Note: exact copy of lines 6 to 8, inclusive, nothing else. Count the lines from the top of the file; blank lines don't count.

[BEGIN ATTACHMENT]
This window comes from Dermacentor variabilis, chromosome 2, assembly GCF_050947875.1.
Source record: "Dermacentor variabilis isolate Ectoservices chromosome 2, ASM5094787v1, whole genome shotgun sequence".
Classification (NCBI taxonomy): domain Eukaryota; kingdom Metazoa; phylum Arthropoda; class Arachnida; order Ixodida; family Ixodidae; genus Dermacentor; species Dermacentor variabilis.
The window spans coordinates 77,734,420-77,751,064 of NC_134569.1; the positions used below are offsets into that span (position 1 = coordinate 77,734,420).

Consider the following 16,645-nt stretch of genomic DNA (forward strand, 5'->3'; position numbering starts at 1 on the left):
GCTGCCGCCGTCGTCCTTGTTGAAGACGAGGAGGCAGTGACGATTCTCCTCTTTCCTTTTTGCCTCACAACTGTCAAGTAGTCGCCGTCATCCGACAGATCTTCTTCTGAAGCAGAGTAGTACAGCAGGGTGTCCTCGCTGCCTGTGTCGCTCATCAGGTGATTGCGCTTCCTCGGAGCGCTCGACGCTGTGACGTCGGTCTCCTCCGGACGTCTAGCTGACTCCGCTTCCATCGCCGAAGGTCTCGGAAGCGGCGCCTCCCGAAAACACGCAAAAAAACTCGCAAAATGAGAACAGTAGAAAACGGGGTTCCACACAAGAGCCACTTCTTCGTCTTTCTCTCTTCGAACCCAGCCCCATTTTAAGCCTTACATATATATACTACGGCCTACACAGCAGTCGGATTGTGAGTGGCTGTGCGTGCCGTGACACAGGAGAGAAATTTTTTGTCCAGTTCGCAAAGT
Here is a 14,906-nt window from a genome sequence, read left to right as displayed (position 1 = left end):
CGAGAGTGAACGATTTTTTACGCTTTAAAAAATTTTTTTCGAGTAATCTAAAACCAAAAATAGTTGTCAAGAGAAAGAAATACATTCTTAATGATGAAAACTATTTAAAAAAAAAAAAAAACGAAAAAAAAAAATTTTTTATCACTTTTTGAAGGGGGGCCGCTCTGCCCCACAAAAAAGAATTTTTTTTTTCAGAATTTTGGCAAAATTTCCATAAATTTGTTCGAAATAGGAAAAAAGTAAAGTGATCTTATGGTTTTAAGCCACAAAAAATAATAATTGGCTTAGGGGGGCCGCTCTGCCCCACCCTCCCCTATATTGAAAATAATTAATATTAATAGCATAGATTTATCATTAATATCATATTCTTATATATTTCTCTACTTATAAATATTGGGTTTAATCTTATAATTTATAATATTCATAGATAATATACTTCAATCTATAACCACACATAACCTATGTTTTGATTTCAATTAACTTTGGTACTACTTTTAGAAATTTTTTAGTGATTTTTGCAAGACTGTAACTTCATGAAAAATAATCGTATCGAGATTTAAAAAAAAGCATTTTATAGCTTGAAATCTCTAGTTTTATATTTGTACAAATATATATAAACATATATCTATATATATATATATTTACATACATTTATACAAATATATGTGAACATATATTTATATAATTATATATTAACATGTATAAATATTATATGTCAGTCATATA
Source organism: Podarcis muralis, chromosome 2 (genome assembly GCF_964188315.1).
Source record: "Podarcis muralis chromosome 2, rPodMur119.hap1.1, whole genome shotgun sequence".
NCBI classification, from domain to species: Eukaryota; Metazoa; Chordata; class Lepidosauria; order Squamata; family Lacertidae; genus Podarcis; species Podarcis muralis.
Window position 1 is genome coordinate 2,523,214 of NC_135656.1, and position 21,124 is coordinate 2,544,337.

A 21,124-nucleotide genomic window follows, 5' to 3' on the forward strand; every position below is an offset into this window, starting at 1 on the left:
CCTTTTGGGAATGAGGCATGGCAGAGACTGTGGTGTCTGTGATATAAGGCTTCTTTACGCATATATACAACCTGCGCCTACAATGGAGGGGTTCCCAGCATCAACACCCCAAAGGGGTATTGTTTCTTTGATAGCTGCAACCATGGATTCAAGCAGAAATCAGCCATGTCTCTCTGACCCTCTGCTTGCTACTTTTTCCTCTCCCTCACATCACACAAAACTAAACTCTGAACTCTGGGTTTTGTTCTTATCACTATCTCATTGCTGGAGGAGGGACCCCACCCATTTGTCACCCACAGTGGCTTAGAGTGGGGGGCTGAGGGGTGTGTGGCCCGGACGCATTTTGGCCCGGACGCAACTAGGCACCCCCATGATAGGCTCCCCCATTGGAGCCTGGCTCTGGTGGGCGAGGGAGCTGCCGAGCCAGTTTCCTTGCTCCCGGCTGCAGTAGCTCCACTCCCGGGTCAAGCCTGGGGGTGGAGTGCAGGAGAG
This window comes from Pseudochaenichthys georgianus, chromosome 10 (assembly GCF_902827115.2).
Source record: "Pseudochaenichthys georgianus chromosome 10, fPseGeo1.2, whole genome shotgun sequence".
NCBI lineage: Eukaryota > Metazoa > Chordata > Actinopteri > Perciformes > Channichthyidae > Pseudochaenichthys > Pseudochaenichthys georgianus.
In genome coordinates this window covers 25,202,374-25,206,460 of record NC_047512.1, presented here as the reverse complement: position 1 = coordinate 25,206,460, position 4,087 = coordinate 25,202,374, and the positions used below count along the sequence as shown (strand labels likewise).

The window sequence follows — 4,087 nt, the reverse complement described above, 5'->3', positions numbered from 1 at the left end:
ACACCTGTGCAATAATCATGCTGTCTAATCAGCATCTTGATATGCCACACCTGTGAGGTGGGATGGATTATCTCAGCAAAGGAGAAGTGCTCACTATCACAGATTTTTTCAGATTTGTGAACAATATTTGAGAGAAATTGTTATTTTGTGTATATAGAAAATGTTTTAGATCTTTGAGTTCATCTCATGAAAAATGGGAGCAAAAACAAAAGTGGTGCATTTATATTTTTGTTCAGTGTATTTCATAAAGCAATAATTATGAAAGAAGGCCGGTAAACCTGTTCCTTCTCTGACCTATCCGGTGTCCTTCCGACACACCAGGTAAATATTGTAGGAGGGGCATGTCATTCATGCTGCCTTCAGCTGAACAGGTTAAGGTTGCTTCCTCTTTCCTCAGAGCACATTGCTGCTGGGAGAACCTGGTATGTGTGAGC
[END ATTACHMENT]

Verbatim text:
GCTGCCGCCGTCGTCCTTGTTGAAGACGAGGAGGCAGTGACGATTCTCCTCTTTCCTTTTTGCCTCACAACTGTCAAGTAGTCGCCGTCATCCGACAGATCTTCTTCTGAAGCAGAGTAGTACAGCAGGGTGTCCTCGCTGCCTGTGTCGCTCATCAGGTGATTGCGCTTCCTCGGAGCGCTCGACGCTGTGACGTCGGTCTCCTCCGGACGTCTAGCTGACTCCGCTTCCATCGCCGAAGGTCTCGGAAGCGGCGCCTCCCGAAAACACGCAAAAAAACTCGCAAAATGAGAACAGTAGAAAACGGGGTTCCACACAAGAGCCACTTCTTCGTCTTTCTCTCTTCGAACCCAGCCCCATTTTAAGCCTTACATATATATACTACGGCCTACACAGCAGTCGGATTGTGAGTGGCTGTGCGTGCCGTGACACAGGAGAGAAATTTTTTGTCCAGTTCGCAAAGT
Here is a 14,906-nt window from a genome sequence, read left to right as displayed (position 1 = left end):
CGAGAGTGAACGATTTTTTACGCTTTAAAAAATTTTTTTCGAGTAATCTAAAACCAAAAATAGTTGTCAAGAGAAAGAAATACATTCTTAATGATGAAAACTATTTAAAAAAAAAAAAAAACGAAAAAAAAAAATTTTTTATCACTTTTTGAAGGGGGGCCGCTCTGCCCCACAAAAAAGAATTTTTTTTTTCAGAATTTTGGCAAAATTTCCATAAATTTGTTCGAAATAGGAAAAAAGTAAAGTGATCTTATGGTTTTAAGCCACAAAAAATAATAATTGGCTTAGGGGGGCCGCTCTGCCCCACCCTCCCCTATATTGAAAATAATTAATATTAATAGCATAGATTTATCATTAATATCATATTCTTATATATTTCTCTACTTATAAATATTGGGTTTAATCTTATAATTTATAATATTCATAGATAATATACTTCAATCTATAACCACACATAACCTATGTTTTGATTTCAATTAACTTTGGTACTACTTTTAGAAATTTTTTAGTGATTTTTGCAAGACTGTAACTTCATGAAAAATAATCGTATCGAGATTTAAAAAAAAGCATTTTATAGCTTGAAATCTCTAGTTTTATATTTGTACAAATATATATAAACATATATCTATATATATATATATTTACATACATTTATACAAATATATGTGAACATATATTTATATAATTATATATTAACATGTATAAATATTATATGTCAGTCATATA